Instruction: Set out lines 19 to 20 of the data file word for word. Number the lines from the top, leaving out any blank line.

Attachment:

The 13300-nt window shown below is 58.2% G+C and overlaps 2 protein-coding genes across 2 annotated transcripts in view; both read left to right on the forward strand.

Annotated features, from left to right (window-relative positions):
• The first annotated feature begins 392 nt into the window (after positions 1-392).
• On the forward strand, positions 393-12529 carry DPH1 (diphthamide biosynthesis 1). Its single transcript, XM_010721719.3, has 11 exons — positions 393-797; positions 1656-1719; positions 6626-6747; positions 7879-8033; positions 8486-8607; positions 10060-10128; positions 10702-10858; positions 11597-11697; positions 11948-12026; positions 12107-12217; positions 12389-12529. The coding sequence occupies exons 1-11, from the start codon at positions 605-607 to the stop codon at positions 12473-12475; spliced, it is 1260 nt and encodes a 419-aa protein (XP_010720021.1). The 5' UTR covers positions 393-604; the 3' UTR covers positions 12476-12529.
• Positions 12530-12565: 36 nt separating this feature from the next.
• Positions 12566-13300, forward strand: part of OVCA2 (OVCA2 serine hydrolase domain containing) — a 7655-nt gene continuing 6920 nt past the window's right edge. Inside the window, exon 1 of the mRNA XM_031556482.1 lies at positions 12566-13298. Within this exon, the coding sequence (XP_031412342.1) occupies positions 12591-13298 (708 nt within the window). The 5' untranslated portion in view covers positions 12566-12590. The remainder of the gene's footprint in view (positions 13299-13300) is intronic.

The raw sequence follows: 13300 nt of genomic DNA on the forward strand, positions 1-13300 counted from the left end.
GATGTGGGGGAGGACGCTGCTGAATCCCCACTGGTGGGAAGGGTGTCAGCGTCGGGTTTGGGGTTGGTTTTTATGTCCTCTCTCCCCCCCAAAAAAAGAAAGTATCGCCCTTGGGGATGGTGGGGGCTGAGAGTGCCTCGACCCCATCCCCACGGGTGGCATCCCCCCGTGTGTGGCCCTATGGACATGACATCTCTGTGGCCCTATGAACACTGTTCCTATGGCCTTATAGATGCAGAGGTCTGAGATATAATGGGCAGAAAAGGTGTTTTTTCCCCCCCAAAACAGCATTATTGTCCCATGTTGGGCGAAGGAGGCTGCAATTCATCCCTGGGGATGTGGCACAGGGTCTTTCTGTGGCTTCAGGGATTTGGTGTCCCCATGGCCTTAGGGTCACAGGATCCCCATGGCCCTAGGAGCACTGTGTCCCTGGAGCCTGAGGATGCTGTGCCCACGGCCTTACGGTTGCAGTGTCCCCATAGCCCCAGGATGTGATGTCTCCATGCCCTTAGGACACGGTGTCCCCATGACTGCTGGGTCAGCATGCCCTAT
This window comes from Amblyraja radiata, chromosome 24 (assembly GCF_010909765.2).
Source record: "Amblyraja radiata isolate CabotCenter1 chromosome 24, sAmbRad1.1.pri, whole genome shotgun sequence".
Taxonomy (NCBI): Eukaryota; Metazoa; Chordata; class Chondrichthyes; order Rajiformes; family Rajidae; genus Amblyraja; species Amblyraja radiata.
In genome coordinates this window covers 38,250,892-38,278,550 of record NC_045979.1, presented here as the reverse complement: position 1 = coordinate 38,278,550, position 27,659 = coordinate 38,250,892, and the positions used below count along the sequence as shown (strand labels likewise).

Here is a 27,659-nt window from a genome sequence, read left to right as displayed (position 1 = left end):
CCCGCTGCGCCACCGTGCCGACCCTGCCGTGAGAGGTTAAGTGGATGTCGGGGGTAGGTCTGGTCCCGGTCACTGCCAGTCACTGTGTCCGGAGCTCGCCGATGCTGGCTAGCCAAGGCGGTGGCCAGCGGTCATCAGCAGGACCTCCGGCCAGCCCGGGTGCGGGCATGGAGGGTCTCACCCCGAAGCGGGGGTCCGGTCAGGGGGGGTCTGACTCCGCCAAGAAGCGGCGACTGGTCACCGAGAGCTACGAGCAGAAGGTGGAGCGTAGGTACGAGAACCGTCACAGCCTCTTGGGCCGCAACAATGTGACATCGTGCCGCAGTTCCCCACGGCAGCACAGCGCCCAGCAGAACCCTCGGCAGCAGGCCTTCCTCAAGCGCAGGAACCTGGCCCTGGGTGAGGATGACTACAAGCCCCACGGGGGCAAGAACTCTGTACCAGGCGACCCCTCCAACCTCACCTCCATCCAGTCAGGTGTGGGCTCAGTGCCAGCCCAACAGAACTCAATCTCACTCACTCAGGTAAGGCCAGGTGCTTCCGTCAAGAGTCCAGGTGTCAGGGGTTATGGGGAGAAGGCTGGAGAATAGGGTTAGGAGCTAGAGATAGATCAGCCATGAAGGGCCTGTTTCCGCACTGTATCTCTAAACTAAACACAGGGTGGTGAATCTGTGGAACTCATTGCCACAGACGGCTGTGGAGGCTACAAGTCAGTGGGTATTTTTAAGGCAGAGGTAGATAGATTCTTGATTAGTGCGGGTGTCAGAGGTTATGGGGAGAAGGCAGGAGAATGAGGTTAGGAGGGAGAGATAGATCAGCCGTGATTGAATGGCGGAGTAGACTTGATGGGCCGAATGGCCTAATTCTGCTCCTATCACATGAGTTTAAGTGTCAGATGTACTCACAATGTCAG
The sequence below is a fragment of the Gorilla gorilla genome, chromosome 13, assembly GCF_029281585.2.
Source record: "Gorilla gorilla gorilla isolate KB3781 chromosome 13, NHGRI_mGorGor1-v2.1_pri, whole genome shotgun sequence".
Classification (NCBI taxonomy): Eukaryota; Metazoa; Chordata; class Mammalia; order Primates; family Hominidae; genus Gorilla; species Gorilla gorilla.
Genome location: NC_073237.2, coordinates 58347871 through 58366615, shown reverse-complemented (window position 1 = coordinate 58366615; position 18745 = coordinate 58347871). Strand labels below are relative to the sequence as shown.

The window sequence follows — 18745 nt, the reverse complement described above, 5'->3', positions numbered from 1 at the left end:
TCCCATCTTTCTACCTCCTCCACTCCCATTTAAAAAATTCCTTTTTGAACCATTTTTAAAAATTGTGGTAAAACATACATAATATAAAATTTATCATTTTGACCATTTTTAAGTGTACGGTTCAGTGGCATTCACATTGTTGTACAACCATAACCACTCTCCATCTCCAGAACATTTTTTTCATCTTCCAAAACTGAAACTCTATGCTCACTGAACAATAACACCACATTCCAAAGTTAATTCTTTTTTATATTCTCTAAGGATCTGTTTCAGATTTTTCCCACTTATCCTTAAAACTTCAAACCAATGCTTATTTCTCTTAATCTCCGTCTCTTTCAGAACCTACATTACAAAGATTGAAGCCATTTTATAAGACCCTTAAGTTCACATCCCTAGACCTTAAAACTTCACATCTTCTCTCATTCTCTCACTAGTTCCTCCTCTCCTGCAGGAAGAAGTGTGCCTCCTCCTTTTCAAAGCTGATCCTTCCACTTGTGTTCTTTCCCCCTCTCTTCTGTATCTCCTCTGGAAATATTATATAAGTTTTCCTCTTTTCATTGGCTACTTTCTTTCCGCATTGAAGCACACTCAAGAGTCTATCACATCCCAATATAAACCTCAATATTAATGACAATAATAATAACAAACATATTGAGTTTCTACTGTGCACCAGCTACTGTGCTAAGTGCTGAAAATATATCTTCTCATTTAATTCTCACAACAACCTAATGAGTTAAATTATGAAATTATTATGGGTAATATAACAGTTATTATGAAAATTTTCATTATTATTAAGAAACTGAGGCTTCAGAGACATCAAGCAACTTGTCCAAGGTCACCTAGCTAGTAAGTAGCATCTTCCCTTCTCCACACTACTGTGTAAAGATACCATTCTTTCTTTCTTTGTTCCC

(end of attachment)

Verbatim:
The window sequence follows — 18745 nt, the reverse complement described above, 5'->3', positions numbered from 1 at the left end:
TCCCATCTTTCTACCTCCTCCACTCCCATTTAAAAAATTCCTTTTTGAACCATTTTTAAAAATTGTGGTAAAACATACATAATATAAAATTTATCATTTTGACCATTTTTAAGTGTACGGTTCAGTGGCATTCACATTGTTGTACAACCATAACCACTCTCCATCTCCAGAACATTTTTTTCATCTTCCAAAACTGAAACTCTATGCTCACTGAACAATAACACCACATTCCAAAGTTAATTCTTTTTTATATTCTCTAAGGATCTGTTTCAGATTTTTCCCACTTATCCTTAAAACTTCAAACCAATGCTTATTTCTCTTAATCTCCGTCTCTTTCAGAACCTACATTACAAAGATTGAAGCCATTTTATAAGACCCTTAAGTTCACATCCCTAGACCTTAAAACTTCACATCTTCTCTCATTCTCTCACTAGTTCCTCCTCTCCTGCAGGAAGAAGTGTGCCTCCTCCTTTTCAAAGCTGATCCTTCCACTTGTGTTCTTTCCCCCTCTCTTCTGTATCTCCTCTGGAAATATTATATAAGTTTTCCTCTTTTCATTGGCTACTTTCTTTCCGCATTGAAGCACACTCAAGAGTCTATCACATCCCAATATAAACCTCAATATTAATGACAATAATAATAACAAACATATTGAGTTTCTACTGTGCACCAGCTACTGTGCTAAGTGCTGAAAATATATCTTCTCATTTAATTCTCACAACAACCTAATGAGTTAAATTATGAAATTATTATGGGTAATATAACAGTTATTATGAAAATTTTCATTATTATTAAGAAACTGAGGCTTCAGAGACATCAAGCAACTTGTCCAAGGTCACCTAGCTAGTAAGTAGCATCTTCCCTTCTCCACACTACTGTGTAAAGATACCATTCTTTCTTTCTTTGTTCCC